The cuben hybrid material is attached to the bottom 3" of the pack and side pockets using a triple stitched flat felled seam. All of the attachment places are reinforced with cuben bonded to the main material at a 45 degree angle. The area where the shoulder straps attach to the main pack is triple reinforced. The internal channel for the removeable frame is made from the heavier cuben hybrid material. I noticed that the ends of the frame cut through the channel made from 1.43 oz cuben in the earlier prototype, but the hybrid doesn't rip. 

The total pack size is about 3,250 c/i. The main pack bag is 2,500 c/i, side pockets 300 c/i, rear pockets 450 c/i. The main pack is 6" deep, 12" wide and about 34" tall.

The total weight is 9 ozs (without the internal frame). The heavier cuben hyrid material added about 2.5 ozs compared to a similar pack I made with just cuben. The removeable internal frame adds 3 ozs. 

Side view (with internal frame and Gossamer Gear sitpad for back padding). 

The bottom 3" are made with the more durable cuben/nylon hybrid from 

Interior detail of the internal frame channels (without the frame)

Interior detail of the frame channels (with the frame)

Adjustable front pocket (open)

Adjustable front pocket (closed)

Adjustable side pocket (open)

Adjustable side pocket (closed)

Shoulder strap attachment detail. There is a third layer bonded at a 45 degree angle inside the pack. 

Ultralight Backpacking Essentials

Some of my backpacking buddies have been asking about a list of UL gear as a place to start lightening their pack weight. This is a brief list of some Ultralight Backpacking Essentials that have worked for me . . ,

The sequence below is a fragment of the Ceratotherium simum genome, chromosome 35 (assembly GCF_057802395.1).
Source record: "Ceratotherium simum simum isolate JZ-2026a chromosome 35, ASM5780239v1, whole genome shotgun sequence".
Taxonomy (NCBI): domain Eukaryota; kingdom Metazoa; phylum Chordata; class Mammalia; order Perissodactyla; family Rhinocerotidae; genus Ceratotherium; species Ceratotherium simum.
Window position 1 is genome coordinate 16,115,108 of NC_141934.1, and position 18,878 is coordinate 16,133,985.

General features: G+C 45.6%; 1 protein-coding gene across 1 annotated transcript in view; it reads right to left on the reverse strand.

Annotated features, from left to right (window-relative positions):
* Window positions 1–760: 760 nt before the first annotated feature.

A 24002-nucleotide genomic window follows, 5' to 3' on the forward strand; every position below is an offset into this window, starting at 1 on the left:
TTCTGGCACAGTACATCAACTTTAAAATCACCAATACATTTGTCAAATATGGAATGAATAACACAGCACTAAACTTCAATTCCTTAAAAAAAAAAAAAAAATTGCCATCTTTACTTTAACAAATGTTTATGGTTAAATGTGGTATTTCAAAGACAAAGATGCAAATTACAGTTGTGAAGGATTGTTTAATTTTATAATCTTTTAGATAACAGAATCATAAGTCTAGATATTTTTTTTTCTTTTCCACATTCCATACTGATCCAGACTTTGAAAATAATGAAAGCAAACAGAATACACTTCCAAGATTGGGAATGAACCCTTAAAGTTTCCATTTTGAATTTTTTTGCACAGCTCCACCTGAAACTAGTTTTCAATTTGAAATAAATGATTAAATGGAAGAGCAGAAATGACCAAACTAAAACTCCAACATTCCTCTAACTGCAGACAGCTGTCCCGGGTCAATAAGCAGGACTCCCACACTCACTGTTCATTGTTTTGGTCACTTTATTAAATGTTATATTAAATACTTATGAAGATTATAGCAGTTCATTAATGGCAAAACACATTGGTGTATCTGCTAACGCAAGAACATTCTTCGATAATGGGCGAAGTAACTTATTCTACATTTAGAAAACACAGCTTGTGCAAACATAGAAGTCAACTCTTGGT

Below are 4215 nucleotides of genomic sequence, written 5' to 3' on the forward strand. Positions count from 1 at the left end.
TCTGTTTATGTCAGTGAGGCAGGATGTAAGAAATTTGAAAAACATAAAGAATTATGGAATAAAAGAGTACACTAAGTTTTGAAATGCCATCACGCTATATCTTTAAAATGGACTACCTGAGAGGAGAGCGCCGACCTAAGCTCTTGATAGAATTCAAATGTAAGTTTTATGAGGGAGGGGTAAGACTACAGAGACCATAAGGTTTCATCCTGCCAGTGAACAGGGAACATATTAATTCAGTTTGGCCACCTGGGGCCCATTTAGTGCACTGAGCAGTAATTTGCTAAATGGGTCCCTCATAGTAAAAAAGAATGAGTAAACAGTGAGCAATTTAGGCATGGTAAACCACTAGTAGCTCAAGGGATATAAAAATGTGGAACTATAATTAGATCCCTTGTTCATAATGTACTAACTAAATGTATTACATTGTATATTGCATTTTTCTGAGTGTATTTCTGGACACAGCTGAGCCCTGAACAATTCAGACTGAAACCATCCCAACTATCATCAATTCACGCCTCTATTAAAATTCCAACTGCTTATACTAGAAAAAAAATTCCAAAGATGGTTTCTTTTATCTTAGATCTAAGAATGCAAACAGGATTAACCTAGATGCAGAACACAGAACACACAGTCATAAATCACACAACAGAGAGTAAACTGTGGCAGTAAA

What is Ultralight?

Ultralight simply means having a base weight under 10 lbs. Base weight is the weight of all your gear not counting consumables (food, water and fuel). 

Ultralight Backpacking Essentials:

A good place to save weight is with “The Big Three”: Your Pack, Shelter and Sleeping gear.
Using the lightest items below it is possible to stay around 3 - 4 lbs for “The Big Three”. . .
I am simply a humble amateur and although there are some experts I am not one of them. That being said here are some ultralight essentials that have worked for me:


I have one of these (but with a detachable hipbelt) and it’s great. This pack weighs 7.4 oz for 2,600 c/i’s, which is plenty of room for whatever kind of trip you want. Joe Valesko makes these by hand and did his 2,600+ mile thru hikes using this pack. It is made from super strong cuben fiber, it has a built-in padded hipbelt and carries 20lbs just fine. It looks a little strange, cut it’s cutting edge. The material is very strong for the weight. Frameless, so you just use your sleeping pad inside the pack to create structure. There are lots of options to customize as you wish. Current wait is about 4 weeks.


Zpacks Arc Blast:

Comfortable for up to 20 lbs and the new carbon fiber external frame means a more comfortable fit and no sweaty back.


I have one of these. It weighs 24 ozs. It’s great if you want to carry a little more gear and weight. I used this one at Dinkey Dome when carrying gear for both Candy and I. It has an internal frame and it’s a good way to ease into the ultralight deal. Carries up to 35 lbs comfortably. Ready immediately.

I have one of these and it is Candy’s main pack. It weighs 8.1 ozs!. Great for loads up to 12 lbs total. It is delicate but extremely light.


Zpacks Arc Haul:

Good for loads over 30 lbs. I just ordered one of these (as of 05/05/2015) and although there is a six week waiting list I was able to order it with several custom options. Sometimes on trips over 8 days I need a heavier pack to carry extra food or heavier winter gear. Review to follow!


Zpacks Hexamid Solo Tent

I have one of the solo tents, it’s amazing. At 8 oz it’s the lightest fully enclosed tent available (10 oz for the twin). It uses a somewhat strange technique of putting your ground sheet on top of the netting. He also used this for his 2,600+ mile thru hikes. I got it without the optional “beak”.

Six Moon Designs Haven Tarp and Inner Net Tent: